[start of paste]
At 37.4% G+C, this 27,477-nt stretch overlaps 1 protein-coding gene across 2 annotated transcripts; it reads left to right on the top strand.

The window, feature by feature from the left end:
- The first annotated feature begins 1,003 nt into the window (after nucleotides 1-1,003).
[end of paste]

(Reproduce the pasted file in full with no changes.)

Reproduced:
At 37.4% G+C, this 27,477-nt stretch overlaps 1 protein-coding gene across 2 annotated transcripts; it reads left to right on the top strand.

The window, feature by feature from the left end:
- The first annotated feature begins 1,003 nt into the window (after nucleotides 1-1,003).